Nearly every winery produces a wine that’s much more expensive than anything else the winery produces. This retails for triple the price of the Cuvée Alexandre; yields are lower than any other wine they produce, they use only new barrels, the vines are ancient (well, 60 or 80 years old) and ungrafted, they’re biodynamically grown, everything’s hand-destemmed, all native yeasts… you know the drill. We’ve all been to wineries and read through the list of Reasons Why This Wine Is Totally Worth A Lot Of Money. We then taste the wine – if we’re lucky – and most of the time my reaction is “well, OK, I taste the new oak and it’s concentrated and, well, that’s all well and good, but is this really anything special?” This wine is.

Sometimes – not very often, but every once in a while – you smell a wine you haven’t tasted before and the first thing you think is “oh, there’s that undefinable, ineffable great wine smell.” This hasn’t happened often to me.

My tasting notes: Unctuous, almost like Port at first, the wine smells overwhelmingly of graphite, stone, and minerals. This does not smell like fruit. Tarry, rocky, stony, asphalt and tar: additionally, there is huge, bright acidity here that suggests immense ageing potential. Tannins are curt, serious, and not at all green. There’s almost a fresh, wet redwood smell here; I also feel warm stones and sense a light jasmine or honeysuckle perfume surrounding it all. This wine manages to balance acidity an dfruit absolutely perfectly; there is obvious structure here that will carry this wine forward for decades.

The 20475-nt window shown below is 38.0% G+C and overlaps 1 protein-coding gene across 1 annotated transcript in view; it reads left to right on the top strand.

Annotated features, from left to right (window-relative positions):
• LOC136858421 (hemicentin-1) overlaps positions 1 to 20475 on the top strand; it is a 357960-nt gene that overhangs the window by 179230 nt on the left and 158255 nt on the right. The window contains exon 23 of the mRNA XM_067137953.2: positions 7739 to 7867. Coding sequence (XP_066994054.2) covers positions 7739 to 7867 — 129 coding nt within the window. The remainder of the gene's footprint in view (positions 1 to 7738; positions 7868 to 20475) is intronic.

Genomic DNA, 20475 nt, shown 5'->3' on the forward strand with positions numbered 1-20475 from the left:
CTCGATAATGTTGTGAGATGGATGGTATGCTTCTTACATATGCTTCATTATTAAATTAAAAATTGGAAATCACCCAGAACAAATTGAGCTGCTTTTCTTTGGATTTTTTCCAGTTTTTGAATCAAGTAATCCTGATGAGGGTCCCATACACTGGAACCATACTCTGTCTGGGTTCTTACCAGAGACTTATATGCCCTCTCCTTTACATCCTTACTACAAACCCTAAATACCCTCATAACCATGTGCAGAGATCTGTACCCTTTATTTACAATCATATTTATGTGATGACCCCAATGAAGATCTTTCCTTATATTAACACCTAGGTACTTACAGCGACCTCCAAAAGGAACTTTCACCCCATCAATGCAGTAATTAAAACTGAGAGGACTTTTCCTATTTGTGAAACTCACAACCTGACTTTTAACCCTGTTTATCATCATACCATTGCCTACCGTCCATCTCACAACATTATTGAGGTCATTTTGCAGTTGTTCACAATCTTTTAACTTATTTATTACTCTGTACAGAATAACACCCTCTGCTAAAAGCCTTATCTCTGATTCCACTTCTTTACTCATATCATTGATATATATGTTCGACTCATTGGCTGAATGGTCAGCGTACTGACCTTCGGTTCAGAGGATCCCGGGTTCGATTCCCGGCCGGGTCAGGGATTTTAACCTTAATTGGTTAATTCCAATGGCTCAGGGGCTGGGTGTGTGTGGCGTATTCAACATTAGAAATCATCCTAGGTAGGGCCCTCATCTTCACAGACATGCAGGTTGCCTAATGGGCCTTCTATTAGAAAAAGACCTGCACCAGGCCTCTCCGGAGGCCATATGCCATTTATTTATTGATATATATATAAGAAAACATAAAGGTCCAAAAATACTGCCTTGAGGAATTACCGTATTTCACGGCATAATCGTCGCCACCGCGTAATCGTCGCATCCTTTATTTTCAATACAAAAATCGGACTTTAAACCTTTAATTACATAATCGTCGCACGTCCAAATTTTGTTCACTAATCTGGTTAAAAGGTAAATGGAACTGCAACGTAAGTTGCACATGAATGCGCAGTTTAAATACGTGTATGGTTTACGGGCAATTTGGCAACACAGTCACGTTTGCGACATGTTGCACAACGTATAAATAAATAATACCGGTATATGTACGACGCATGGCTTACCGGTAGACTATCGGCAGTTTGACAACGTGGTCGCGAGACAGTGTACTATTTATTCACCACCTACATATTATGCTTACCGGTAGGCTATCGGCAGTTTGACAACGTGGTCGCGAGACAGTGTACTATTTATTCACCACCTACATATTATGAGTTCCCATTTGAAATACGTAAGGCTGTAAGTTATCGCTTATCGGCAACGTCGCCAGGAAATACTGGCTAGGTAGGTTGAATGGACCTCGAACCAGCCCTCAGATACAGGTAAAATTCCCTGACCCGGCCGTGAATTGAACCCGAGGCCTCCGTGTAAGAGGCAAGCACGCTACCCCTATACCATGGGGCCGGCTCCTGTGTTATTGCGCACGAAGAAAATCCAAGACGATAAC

The greatest wines are not like other wines. The greatest wines are instantly recognizable as themselves and themselves alone. This wine has the potential – and I hope that it eventually is – to be recognized as one of the greatest New World wines.


When we were finished at Lapostolle, I felt that we’d just experienced something very, very special. A month later, I’m still convinced of that; the Cuvée Alexandre syrah and the Clos Apalta in particular were phenomenally lovely wines that really went the extra mile: they showed, well, terroir. After all of the hype I’d heard about carménère, I feel like I’ve finally tasted something that justifies it; just as with California zinfandel or Hunter sémillon, I think that Lapostolle are obviously growing something equally distinctive (in the sense that no other place on Earth produces anything like it) – and they’re doing everything right in the vineyard and winery to ensure that its character is transmitted without distortion.

More like this, please!

Casa Lapostolle
Price: $NA
Closure: Other
Source: Other

Clayfield Wines

I sometimes become intellectually lazy if immersed in something for too long. Perhaps it’s a universal experience or simply a personal failing; in any case, one of the great pleasures of any long term endeavour is to reach a tipping point of challenge and stimulation where jaded complacency gives way to renewed enthusiasm.

I mention this not simply in passing; this afternoon, I spent several wonderful hours tasting wines with Simon Clayfield. The wines were his current (and some previous) releases under the Clayfield Wines label.  I’ve written about Clayfield Wines before and confess to have enjoyed them beyond reasonable measure; to me, these are wines of immense integrity and appeal.